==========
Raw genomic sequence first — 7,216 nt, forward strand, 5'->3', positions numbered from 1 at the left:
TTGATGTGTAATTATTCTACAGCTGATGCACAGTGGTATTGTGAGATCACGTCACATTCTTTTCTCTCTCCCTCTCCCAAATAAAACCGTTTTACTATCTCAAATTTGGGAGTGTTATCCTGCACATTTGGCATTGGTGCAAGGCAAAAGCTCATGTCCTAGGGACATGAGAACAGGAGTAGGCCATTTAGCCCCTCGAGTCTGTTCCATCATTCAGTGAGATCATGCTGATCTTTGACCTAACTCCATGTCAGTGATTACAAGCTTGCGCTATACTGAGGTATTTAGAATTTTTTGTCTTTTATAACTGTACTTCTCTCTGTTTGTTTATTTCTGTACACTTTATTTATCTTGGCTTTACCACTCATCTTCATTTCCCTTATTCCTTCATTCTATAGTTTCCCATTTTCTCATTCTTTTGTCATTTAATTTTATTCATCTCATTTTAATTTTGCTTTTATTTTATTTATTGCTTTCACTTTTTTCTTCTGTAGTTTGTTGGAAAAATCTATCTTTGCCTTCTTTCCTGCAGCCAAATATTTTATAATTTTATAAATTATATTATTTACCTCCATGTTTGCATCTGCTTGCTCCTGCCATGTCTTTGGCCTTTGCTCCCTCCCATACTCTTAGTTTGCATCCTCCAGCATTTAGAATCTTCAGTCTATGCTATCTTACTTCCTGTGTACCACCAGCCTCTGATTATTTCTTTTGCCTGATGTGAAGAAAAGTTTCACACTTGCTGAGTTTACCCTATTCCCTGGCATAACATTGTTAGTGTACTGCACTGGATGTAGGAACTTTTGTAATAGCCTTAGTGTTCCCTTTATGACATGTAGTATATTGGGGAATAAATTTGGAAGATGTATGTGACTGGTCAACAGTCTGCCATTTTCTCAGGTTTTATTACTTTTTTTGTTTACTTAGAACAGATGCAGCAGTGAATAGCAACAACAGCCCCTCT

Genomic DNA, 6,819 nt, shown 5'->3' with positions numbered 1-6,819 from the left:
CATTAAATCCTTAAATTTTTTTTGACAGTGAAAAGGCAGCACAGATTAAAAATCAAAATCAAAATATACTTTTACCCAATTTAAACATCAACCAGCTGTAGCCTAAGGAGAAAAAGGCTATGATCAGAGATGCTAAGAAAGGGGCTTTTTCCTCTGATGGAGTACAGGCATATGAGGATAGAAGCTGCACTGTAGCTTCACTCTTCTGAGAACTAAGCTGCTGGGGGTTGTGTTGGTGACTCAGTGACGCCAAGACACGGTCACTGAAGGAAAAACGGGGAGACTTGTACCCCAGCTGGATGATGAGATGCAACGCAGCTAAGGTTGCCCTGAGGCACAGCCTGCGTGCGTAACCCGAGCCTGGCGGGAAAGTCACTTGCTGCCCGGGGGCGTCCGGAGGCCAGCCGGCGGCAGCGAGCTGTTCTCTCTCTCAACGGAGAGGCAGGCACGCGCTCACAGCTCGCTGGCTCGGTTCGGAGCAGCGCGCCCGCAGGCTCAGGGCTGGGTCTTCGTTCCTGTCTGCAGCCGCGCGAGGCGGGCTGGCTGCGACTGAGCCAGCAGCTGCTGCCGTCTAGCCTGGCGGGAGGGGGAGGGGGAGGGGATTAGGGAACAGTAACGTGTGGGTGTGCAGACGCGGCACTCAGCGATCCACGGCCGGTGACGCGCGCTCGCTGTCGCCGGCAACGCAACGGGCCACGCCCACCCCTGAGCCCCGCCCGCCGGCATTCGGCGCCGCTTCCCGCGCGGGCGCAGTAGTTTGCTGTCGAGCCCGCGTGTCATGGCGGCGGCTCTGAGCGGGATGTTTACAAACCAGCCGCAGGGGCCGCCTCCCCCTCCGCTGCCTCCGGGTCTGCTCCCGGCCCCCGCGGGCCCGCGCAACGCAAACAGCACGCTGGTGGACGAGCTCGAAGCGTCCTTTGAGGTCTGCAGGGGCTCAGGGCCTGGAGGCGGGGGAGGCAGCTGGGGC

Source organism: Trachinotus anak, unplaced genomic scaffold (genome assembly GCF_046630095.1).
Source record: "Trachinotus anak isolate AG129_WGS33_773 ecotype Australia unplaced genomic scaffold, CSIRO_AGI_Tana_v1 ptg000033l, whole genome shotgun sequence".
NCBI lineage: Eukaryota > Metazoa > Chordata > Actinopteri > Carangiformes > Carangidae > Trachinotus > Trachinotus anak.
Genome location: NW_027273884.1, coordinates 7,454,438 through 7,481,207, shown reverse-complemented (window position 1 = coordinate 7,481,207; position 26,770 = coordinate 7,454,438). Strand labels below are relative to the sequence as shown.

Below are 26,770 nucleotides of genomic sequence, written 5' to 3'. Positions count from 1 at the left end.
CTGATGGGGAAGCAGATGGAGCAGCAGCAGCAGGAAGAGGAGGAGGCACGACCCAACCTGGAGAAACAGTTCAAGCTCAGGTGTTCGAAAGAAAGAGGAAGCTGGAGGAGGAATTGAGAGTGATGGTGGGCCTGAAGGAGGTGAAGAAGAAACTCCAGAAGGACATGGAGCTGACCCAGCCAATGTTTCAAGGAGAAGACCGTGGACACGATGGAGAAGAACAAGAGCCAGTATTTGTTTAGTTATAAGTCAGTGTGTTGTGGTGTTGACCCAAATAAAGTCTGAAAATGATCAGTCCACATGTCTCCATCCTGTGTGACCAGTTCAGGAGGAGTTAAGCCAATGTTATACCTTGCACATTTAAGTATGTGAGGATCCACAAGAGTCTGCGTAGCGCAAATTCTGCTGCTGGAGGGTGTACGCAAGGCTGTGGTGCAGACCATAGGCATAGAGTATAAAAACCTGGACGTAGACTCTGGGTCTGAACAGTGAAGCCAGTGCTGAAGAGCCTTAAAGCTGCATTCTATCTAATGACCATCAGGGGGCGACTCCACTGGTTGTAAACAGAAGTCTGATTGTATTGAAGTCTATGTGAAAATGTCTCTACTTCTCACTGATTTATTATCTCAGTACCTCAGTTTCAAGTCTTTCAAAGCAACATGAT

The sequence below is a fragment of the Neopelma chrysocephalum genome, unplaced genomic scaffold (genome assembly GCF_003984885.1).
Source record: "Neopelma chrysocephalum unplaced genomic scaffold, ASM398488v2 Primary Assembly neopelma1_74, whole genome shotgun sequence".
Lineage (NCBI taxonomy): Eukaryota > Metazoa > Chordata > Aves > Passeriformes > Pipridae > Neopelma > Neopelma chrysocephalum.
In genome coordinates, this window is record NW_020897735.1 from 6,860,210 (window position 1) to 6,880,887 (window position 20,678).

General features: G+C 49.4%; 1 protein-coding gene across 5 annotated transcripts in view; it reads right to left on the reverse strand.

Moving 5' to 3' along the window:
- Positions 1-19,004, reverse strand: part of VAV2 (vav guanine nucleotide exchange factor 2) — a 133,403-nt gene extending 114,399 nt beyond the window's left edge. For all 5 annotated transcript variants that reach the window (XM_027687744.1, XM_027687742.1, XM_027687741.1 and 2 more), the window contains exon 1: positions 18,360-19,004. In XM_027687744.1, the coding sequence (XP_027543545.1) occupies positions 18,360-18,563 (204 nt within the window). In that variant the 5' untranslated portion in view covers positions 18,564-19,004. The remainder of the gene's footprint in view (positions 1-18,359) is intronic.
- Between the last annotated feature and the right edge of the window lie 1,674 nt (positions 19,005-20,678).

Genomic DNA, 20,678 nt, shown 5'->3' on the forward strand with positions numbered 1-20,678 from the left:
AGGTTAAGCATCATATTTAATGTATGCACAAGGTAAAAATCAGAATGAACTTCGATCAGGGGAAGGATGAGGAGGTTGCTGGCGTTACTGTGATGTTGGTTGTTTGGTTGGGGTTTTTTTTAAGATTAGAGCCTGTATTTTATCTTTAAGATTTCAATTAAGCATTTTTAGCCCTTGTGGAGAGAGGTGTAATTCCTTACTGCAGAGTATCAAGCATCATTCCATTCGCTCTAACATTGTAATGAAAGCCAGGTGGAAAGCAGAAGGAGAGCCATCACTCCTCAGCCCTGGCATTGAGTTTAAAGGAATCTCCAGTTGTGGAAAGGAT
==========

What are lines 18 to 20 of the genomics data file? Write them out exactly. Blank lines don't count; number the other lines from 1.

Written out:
- Between the last annotated feature and the right edge of the window lie 1,674 nt (positions 19,005-20,678).

Genomic DNA, 20,678 nt, shown 5'->3' on the forward strand with positions numbered 1-20,678 from the left:
AGGTTAAGCATCATATTTAATGTATGCACAAGGTAAAAATCAGAATGAACTTCGATCAGGGGAAGGATGAGGAGGTTGCTGGCGTTACTGTGATGTTGGTTGTTTGGTTGGGGTTTTTTTTAAGATTAGAGCCTGTATTTTATCTTTAAGATTTCAATTAAGCATTTTTAGCCCTTGTGGAGAGAGGTGTAATTCCTTACTGCAGAGTATCAAGCATCATTCCATTCGCTCTAACATTGTAATGAAAGCCAGGTGGAAAGCAGAAGGAGAGCCATCACTCCTCAGCCCTGGCATTGAGTTTAAAGGAATCTCCAGTTGTGGAAAGGAT